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Involuntary Intoxication as a Homicide Defense in Wisconsin

Involuntary Intoxication as a Homicide Defense in Wisconsin

When you face homicide charges in Wisconsin, the stakes are incredibly high. A conviction could result in severe penalties, including a lengthy prison sentence. In certain rare circumstances, defendants may consider using involuntary intoxication as a defense strategy. However, the burden of proof for this defense is substantial, and it applies only in specific situations.

Understanding Involuntary Intoxication

Involuntary intoxication occurs when a person becomes intoxicated due to factors beyond their control. This could involve scenarios such as:

  • Someone spiking your drink without your knowledge
  • Another person forcing or tricking you into consuming drugs
  • Experiencing severe, unexpected side effects from a prescribed medication

It’s crucial to note that simply being drunk or high when the alleged crime took place does not constitute involuntary intoxication. The intoxication must have occurred against your will or without your awareness.

The High Bar for Involuntary Intoxication Defense

For involuntary intoxication to serve as a viable defense in a homicide case, it must meet a very high standard. The defense must demonstrate that the intoxication was so severe that it rendered you incapable of distinguishing right from wrong at the time of the incident. Alternatively, your attorney must show that the intoxicated state prevented you from forming the requisite mental state (such as intent) to be convicted of the specific homicide charge.

Meeting this burden of proof is exceptionally challenging. It requires strong evidence that the intoxication was truly involuntary and that it significantly impaired your cognitive abilities and decision-making capacity. Given these high standards, the involuntary intoxication defense is rarely used and even more rarely successful.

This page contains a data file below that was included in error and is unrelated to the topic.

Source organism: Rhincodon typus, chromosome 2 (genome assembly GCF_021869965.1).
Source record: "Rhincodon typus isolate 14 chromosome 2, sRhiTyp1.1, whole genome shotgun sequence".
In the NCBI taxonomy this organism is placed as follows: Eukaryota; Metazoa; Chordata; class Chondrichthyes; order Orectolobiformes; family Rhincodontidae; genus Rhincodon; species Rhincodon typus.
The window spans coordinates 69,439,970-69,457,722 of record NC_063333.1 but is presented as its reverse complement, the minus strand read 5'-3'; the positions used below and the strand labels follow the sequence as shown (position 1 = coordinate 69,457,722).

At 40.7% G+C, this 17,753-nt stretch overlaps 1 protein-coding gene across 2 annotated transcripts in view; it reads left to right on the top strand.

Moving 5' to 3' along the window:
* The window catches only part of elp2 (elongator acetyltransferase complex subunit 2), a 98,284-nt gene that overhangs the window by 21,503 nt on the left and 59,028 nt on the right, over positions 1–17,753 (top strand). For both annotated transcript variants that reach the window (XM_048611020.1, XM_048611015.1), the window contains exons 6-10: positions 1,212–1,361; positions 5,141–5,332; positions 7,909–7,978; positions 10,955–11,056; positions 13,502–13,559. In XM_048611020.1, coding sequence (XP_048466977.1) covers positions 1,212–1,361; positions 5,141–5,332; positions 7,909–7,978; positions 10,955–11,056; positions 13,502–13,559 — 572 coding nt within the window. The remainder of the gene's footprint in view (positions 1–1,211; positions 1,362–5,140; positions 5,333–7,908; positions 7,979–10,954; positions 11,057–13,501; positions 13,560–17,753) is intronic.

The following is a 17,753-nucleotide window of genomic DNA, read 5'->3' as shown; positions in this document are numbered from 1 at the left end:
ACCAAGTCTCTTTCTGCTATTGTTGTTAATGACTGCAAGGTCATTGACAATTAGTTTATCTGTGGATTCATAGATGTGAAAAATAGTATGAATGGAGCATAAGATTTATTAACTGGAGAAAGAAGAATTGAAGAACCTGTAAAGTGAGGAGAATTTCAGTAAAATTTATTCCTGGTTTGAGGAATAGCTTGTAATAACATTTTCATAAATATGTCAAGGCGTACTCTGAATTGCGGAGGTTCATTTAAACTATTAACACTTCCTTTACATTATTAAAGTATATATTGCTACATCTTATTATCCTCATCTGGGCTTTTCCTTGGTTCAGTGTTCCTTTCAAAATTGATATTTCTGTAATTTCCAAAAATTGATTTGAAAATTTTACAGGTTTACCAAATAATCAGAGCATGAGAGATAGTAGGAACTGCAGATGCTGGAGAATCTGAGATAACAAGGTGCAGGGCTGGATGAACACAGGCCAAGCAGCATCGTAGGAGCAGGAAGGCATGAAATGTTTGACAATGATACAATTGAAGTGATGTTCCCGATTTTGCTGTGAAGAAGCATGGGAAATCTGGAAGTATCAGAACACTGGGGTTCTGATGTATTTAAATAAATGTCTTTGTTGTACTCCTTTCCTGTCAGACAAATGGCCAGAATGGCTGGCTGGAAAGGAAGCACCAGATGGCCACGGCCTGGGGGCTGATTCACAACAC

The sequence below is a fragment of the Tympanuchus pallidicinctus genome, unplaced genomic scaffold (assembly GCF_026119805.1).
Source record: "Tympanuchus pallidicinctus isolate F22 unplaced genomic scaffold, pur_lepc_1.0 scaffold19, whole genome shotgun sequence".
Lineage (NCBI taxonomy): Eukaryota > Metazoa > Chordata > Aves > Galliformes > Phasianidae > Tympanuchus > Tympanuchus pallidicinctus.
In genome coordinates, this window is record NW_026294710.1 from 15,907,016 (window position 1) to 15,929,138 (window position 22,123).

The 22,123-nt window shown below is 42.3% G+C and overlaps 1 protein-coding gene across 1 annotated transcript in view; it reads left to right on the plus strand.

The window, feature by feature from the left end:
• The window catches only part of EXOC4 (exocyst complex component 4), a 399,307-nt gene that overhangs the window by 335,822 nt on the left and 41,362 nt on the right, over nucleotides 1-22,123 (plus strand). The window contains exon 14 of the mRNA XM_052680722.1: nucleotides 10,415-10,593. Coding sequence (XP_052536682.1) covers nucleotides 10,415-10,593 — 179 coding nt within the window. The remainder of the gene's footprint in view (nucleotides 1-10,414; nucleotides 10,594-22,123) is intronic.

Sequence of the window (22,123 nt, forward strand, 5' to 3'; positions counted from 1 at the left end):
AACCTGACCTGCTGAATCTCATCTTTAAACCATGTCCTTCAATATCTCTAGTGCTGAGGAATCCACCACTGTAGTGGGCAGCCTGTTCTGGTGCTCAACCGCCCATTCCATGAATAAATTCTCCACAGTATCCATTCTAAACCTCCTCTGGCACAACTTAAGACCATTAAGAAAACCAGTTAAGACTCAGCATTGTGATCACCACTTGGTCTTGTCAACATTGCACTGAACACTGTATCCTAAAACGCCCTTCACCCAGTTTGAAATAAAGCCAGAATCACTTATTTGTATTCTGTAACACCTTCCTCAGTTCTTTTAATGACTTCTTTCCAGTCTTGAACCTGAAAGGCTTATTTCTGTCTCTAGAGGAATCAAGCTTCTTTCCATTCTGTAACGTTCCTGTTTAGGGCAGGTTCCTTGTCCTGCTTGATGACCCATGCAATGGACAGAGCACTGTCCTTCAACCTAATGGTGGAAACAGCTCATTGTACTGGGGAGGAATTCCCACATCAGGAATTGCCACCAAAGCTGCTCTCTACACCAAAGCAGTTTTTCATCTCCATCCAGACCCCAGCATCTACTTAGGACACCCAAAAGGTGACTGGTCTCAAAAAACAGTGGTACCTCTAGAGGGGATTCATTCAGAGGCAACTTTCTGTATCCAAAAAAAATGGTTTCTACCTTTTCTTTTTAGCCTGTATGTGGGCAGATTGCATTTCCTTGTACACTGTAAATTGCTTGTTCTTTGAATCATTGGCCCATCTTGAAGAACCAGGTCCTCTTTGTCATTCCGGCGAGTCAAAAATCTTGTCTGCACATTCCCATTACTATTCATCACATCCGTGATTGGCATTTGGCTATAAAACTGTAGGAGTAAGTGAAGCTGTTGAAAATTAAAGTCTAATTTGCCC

Homicide Charges and Intoxication

It’s important to understand that if you commit a homicide while voluntarily intoxicated, you cannot use your intoxicated state as a defense. Voluntary intoxication does not negate criminal responsibility.

Moreover, if your intoxication directly leads to a homicide, such as in cases of driving under the influence, you would likely face charges specific to that situation. For example, causing someone’s death while operating a vehicle under the influence could result in charges of homicide by intoxicated use of a vehicle (OWI homicide). Involuntary intoxication would not apply as a defense in these circumstances.

Depending on the specific facts of the case, a homicide committed while intoxicated would typically not be charged as first-degree intentional homicide. Instead, prosecutors might pursue charges such as first-degree reckless homicide if the situation warranted it.

Exploring Your Defense Options

When you face homicide charges in Wisconsin, it’s essential to explore all potential defense strategies with an experienced criminal defense attorney. While involuntary intoxication may not be a viable option in most cases, other defenses could apply based on your unique circumstances.

Your attorney will carefully review the facts of your case, the evidence against you, and the specific charges you face. They will work tirelessly to identify the most effective defense strategy to protect your rights and seek the best possible outcome.

Speak with a Skilled Homicide Defense Attorney

If you face homicide charges in the Milwaukee area or elsewhere in southeastern Wisconsin, do not wait to seek legal representation. The knowledgeable attorneys at Ahmad & Nolan Defense are ready to put their extensive experience to work for you. We have successfully gotten felony charges dismissed and won numerous felony cases at trial.

Take the first step to protecting your future and contact Ahmad & Nolan Defense today. Call us at (414) 501-5999 or reach out online for a free consultation. Together, we will fight for your rights and work toward the most favorable resolution possible in your case.